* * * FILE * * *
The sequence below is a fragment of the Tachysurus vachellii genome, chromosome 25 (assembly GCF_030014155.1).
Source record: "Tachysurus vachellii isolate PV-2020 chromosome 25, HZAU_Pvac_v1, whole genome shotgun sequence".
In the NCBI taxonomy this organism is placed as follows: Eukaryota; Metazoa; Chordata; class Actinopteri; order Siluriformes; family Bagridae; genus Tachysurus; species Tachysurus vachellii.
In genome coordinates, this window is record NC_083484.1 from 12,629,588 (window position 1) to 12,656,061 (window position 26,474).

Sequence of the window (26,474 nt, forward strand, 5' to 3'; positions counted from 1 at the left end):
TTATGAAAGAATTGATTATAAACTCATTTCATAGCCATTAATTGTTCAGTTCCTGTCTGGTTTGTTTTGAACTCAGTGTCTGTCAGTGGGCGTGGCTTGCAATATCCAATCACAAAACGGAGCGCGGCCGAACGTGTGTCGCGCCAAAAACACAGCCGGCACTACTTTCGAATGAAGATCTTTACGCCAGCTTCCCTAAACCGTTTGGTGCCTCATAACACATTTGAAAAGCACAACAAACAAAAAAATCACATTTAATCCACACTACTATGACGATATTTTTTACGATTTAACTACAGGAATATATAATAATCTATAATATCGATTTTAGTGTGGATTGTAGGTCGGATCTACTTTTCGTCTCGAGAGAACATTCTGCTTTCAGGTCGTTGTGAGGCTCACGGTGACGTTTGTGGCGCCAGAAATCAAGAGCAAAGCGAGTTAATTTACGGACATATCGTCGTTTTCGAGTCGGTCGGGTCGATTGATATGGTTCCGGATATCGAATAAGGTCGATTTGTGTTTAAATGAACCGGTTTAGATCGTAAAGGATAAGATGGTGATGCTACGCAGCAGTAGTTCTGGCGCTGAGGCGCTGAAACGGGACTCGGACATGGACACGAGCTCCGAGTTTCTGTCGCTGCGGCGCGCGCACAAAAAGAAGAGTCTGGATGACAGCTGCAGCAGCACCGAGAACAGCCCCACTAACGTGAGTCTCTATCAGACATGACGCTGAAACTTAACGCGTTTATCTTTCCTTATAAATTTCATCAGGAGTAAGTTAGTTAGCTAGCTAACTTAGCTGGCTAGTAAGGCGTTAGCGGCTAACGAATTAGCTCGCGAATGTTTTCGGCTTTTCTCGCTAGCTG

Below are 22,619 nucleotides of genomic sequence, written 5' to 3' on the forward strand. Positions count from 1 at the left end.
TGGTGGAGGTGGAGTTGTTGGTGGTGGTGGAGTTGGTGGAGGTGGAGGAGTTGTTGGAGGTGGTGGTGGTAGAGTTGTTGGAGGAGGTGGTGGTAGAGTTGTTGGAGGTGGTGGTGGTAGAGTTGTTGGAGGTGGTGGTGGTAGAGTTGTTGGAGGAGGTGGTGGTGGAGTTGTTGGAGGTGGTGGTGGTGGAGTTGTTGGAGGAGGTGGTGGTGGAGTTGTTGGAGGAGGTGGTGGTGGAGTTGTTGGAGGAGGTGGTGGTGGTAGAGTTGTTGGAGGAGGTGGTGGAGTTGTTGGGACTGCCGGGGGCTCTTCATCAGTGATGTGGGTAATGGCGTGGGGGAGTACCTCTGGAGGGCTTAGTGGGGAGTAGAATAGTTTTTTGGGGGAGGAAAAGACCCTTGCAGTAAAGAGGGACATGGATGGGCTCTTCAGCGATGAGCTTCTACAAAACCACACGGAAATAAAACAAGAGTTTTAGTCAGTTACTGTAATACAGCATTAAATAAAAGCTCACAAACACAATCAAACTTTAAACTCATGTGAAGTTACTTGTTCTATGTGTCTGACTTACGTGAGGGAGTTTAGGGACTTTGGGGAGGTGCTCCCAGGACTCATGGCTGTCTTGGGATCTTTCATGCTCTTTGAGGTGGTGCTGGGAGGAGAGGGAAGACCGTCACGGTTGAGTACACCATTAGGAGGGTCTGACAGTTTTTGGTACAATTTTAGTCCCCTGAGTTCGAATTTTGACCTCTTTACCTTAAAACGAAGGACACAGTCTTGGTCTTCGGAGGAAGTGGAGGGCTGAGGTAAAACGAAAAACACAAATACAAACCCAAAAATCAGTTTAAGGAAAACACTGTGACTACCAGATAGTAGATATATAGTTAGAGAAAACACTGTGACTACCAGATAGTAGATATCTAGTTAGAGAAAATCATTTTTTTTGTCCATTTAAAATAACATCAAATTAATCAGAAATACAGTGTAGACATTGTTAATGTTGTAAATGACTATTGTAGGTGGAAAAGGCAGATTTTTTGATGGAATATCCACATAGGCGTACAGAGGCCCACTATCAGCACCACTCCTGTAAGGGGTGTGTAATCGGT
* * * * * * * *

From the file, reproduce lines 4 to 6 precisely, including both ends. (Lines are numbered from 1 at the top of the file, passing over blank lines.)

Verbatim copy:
In genome coordinates, this window is record NC_083484.1 from 12,629,588 (window position 1) to 12,656,061 (window position 26,474).

Sequence of the window (26,474 nt, forward strand, 5' to 3'; positions counted from 1 at the left end):
TTATGAAAGAATTGATTATAAACTCATTTCATAGCCATTAATTGTTCAGTTCCTGTCTGGTTTGTTTTGAACTCAGTGTCTGTCAGTGGGCGTGGCTTGCAATATCCAATCACAAAACGGAGCGCGGCCGAACGTGTGTCGCGCCAAAAACACAGCCGGCACTACTTTCGAATGAAGATCTTTACGCCAGCTTCCCTAAACCGTTTGGTGCCTCATAACACATTTGAAAAGCACAACAAACAAAAAAATCACATTTAATCCACACTACTATGACGATATTTTTTACGATTTAACTACAGGAATATATAATAATCTATAATATCGATTTTAGTGTGGATTGTAGGTCGGATCTACTTTTCGTCTCGAGAGAACATTCTGCTTTCAGGTCGTTGTGAGGCTCACGGTGACGTTTGTGGCGCCAGAAATCAAGAGCAAAGCGAGTTAATTTACGGACATATCGTCGTTTTCGAGTCGGTCGGGTCGATTGATATGGTTCCGGATATCGAATAAGGTCGATTTGTGTTTAAATGAACCGGTTTAGATCGTAAAGGATAAGATGGTGATGCTACGCAGCAGTAGTTCTGGCGCTGAGGCGCTGAAACGGGACTCGGACATGGACACGAGCTCCGAGTTTCTGTCGCTGCGGCGCGCGCACAAAAAGAAGAGTCTGGATGACAGCTGCAGCAGCACCGAGAACAGCCCCACTAACGTGAGTCTCTATCAGACATGACGCTGAAACTTAACGCGTTTATCTTTCCTTATAAATTTCATCAGGAGTAAGTTAGTTAGCTAGCTAACTTAGCTGGCTAGTAAGGCGTTAGCGGCTAACGAATTAGCTCGCGAATGTTTTCGGCTTTTCTCGCTAGCTG